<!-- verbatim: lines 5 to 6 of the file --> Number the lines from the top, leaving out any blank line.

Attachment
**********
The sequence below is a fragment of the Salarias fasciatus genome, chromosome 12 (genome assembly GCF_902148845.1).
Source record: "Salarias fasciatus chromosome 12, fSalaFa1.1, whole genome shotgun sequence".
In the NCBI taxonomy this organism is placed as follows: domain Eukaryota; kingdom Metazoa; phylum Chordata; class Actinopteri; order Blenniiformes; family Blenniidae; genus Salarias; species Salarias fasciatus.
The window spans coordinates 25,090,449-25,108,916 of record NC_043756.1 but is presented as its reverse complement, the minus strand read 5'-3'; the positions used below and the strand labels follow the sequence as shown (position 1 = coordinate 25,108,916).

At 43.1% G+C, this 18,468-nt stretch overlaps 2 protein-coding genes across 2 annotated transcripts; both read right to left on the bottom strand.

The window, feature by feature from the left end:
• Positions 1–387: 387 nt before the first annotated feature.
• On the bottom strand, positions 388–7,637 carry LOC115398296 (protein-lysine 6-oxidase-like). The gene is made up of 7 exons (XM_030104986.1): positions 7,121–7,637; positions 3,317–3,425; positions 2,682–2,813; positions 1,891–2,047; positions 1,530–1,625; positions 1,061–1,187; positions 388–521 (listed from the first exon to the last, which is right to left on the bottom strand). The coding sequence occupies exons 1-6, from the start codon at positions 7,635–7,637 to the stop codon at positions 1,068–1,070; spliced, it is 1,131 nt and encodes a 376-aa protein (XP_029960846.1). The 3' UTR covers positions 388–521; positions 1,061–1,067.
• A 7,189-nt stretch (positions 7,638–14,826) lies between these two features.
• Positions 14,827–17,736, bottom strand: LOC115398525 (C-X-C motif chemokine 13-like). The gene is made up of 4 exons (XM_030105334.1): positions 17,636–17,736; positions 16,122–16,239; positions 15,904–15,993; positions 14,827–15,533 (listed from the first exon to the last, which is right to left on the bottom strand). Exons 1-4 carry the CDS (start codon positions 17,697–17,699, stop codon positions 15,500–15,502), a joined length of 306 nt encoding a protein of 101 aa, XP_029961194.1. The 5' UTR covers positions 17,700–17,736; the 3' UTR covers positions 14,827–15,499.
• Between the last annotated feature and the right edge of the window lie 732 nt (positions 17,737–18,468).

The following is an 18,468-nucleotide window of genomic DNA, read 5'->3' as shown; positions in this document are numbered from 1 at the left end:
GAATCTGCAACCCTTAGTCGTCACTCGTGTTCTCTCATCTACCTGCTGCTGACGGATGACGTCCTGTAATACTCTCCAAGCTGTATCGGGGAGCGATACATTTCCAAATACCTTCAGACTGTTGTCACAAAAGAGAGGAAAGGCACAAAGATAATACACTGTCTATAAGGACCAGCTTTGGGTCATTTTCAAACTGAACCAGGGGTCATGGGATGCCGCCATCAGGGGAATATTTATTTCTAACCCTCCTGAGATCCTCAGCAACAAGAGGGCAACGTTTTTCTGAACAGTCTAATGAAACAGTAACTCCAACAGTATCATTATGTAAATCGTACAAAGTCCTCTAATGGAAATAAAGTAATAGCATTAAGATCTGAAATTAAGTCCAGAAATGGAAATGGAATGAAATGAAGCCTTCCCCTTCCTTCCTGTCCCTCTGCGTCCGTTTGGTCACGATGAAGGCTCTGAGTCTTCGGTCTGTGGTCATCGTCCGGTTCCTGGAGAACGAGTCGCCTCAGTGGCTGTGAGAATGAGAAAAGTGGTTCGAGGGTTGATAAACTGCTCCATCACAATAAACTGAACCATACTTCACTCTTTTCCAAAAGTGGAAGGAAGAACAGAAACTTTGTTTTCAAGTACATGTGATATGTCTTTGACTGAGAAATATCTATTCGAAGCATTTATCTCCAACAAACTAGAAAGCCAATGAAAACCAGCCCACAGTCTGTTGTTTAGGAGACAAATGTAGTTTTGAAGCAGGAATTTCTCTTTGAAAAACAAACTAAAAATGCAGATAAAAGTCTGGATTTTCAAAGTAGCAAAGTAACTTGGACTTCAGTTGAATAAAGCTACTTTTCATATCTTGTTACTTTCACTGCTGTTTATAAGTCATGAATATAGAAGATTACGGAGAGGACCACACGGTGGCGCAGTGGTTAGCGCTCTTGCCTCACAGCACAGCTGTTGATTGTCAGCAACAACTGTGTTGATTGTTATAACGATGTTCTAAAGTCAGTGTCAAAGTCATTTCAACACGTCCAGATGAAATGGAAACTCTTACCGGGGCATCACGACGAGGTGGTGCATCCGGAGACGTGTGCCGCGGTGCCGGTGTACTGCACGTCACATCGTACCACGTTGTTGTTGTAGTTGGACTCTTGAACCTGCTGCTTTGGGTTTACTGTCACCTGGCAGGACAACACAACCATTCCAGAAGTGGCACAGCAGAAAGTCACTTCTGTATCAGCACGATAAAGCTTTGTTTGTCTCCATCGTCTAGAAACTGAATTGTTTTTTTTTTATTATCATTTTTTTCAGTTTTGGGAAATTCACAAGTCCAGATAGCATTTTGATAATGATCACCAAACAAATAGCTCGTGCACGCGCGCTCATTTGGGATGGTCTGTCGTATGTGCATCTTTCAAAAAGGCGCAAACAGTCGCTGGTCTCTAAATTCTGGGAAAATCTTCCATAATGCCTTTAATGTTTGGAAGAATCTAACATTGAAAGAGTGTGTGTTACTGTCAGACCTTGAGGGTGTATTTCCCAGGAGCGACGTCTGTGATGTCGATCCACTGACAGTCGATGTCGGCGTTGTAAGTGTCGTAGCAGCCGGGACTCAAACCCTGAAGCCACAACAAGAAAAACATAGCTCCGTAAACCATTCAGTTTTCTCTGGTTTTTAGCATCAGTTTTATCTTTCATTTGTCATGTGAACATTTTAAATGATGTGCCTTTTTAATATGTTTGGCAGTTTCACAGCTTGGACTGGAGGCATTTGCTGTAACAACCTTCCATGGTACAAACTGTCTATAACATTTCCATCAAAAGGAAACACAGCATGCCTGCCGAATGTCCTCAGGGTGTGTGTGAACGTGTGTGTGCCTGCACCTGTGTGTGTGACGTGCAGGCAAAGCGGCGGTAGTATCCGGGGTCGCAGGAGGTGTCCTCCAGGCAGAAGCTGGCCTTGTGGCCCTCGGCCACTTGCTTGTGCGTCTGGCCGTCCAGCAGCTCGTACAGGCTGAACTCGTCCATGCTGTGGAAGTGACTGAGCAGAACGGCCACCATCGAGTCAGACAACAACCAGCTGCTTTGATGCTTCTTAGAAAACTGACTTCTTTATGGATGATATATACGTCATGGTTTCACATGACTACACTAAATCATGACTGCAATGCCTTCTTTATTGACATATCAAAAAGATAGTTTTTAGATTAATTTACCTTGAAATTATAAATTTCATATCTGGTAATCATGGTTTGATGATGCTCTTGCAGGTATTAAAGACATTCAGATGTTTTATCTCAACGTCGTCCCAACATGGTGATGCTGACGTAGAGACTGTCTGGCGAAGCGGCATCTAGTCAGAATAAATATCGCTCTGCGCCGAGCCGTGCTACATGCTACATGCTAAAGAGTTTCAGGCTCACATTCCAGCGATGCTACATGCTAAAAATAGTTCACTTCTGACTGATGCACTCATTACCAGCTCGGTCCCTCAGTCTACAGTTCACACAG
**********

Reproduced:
At 43.1% G+C, this 18,468-nt stretch overlaps 2 protein-coding genes across 2 annotated transcripts; both read right to left on the bottom strand.

The window, feature by feature from the left end: